See you in court

See you in court

Are High Court battles an inevitable result of auditors' desire to protect themselves from  'fishing trips' and insolvency practitioners' efforts to generate returns for creditors? asks Sarah Perrin

Two recent court battles between auditors and liquidators have highlighted
the tensions that can exist between professionals.

In one case, the judge ruled that Begbies Traynor, joint liquidators of The
Accident Group, could have ‘almost unfettered’ access to documents and emails
relating to work done for the troubled claims company by its former auditors,

But in another case, BDO Stoy Hayward was allowed to withhold documents
produced while acting as auditor to a company that went into liquidation seven
years before. Liquidator Elliot Harry Green lost his appeal against a ruling,
refusing him an order for certain documents to be handed over, essentially
because he failed to show a reasonable requirement for the information.

Liquidators’ powers stem from the Insolvency Act 1986. Under s235, auditors
are under a duty to co-operate in giving the appointed insolvency practitioner
such information as he may ‘reasonably require’ to fulfil his duties. If
auditors don’t co-operate, under s236 the practitioner has the power to go to
court to try and force them to provide the information.

The Begbies Traynor win looks dramatic, although previous cases had
established that the courts would generally accede to liquidators’ requests for
a wide range of documents. John Davies, ACCA’s head of business law, doesn’t
expect auditors routinely to have to hand over everything they have relating to
a client. ‘If parliament and the courts intended for the accountants or auditors
to disclose everything, there would not have been this test of reasonableness,’
he says.

The BDO decision was more surprising. ‘This is one of the few reported cases
where the accountants were successful in resisting an order,’ says Adam Culy,
solicitor with Reynolds Porter Chamberlain who handled the defence.

‘The case re-emphasises that the burden is on the liquidator to show that the
request is reasonably made. In other words, the liquidator must convince the
court that the disclosure is relevant to a matter he is investigating before the
court can exercise its discretion in favour of disclosure.’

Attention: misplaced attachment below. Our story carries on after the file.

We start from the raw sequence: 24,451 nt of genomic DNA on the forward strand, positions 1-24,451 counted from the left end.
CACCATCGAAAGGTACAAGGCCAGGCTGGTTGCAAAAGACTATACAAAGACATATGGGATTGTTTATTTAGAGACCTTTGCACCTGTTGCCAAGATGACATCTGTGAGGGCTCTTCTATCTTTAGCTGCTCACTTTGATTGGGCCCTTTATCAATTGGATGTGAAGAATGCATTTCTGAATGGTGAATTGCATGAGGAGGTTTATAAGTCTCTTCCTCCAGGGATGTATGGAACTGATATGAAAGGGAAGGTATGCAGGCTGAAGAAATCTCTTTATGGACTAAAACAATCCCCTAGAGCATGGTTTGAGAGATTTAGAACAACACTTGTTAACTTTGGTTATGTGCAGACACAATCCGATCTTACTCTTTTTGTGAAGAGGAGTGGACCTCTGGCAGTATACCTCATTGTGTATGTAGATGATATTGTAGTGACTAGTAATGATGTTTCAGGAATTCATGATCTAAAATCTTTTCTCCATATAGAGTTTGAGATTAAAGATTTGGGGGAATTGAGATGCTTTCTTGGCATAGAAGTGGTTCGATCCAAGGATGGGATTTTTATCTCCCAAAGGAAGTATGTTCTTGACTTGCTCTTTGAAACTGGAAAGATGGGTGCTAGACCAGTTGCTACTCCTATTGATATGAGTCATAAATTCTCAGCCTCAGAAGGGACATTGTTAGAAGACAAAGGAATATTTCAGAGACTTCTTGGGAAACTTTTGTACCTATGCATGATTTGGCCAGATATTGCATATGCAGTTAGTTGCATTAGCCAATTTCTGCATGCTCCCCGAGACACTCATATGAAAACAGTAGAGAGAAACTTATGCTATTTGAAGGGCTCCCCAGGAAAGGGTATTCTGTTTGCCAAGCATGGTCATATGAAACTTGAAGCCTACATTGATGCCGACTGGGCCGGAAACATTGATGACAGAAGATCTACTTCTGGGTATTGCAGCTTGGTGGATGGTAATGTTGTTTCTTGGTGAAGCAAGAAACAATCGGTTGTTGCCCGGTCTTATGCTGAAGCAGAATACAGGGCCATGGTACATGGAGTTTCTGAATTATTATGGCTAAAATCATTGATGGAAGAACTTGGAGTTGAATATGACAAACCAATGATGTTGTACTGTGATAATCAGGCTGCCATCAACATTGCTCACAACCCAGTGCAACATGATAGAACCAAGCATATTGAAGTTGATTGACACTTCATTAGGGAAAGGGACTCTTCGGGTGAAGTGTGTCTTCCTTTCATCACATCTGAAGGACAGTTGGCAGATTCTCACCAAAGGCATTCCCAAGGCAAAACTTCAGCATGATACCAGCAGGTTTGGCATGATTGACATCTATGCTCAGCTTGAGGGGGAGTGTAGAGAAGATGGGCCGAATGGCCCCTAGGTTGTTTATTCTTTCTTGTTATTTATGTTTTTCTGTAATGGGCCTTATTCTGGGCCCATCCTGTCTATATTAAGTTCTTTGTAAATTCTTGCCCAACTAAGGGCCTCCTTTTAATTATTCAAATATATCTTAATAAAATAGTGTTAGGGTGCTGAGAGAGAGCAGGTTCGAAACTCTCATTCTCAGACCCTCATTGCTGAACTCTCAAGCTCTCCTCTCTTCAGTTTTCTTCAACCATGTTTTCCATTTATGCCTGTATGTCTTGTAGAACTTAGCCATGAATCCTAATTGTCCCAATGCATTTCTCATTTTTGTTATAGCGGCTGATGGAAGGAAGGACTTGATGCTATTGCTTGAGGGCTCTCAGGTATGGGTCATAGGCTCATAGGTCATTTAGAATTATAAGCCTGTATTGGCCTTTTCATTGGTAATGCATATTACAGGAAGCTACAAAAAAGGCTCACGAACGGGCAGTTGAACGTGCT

As Jeremy Willmont, an insolvency partner with Moore Stephens, explains, IPs
should only ask for information that they cannot find themselves, perhaps
because the company’s records are incomplete. ‘There is anecdotal evidence that
some liquidators engage in rather more threatening correspondence as a matter of
course with auditors to see what they can flush out,’ he says. ‘But the powers
are not a substitute for liquidators’ proper investigation and review of the
accounting records in the first place.’

The problem is that auditors’ deep pockets make them potential targets for
liability claims. ‘There are quite a few people out there on a fishing
expedition,’ Willmont says. ‘They want all the papers to see if they can bring
an action against the auditors. The courts should quite rightly give some
protection to auditors. The people who are on fishing expeditions don’t do any
good for the rest of the professionals who are trying to do a proper job.’

‘These tussles go on because the stakes are high and it’s a rough, tough
game,’ comments PricewaterhouseCoopers partner Peter Wyman. ‘The liquidators are
under pressure from creditors and shareholders to have done everything they can
to get as much money back as they can.’ Liability reform might help matters,
adds Wyman, because auditors won’t run the risk of being sued for ‘daft

Nick Hood, senior London partner at Begbies Traynor, has some sympathy for
auditors. ‘It tends to be the high-profile insolvencies that go to court, where
auditors are understandably concerned that they are being viewed as the people
with the deep pockets,’ he says. ‘When we ask the auditors for information, they
should be notifying their professional indemnity insurers straightaway. The
insurers’ lawyers’ instinct is always to say “no”.’

Hood stresses that the onus is on the IP to make a reasonable request.

‘If the practitioner says to the auditor, “The following issues have come to
my attention and I am wondering what information you may have to help me,” that
should be productive,’ he says. ‘If the message the auditors received is, “I am
coming on a fishing trip,” they are much less likely to be comfortable.

‘The onus is on the practitioner to be as specific as he can about what he is
looking for and how he may use the information. You cannot give a blanket
undertaking that having the information will never lead to any action against
the auditors; that’s in breach of the practitioner’s duty to ferret out sources
of money for the creditors. Insolvency practitioners can’t do cosy deals with
firms of accountants, but it is incumbent on the auditors not to be precious
about their papers.’

Hood notes that insolvency practitioners have a duty to look at what advisers
were saying and doing around the time when a client was potentially becoming

‘Auditors will say they are only the watchdog and not a bloodhound,’ he says.
‘With this sort of stand off, the insolvency practitioner becomes potentially
the watchdog over the watchdogs and, when appropriate, he has to become a

IPs will therefore continue trying to sniff out information they consider
helpful to themselves in serving the creditors of insolvency companies.
Inevitably, auditors will at times seek to resist.

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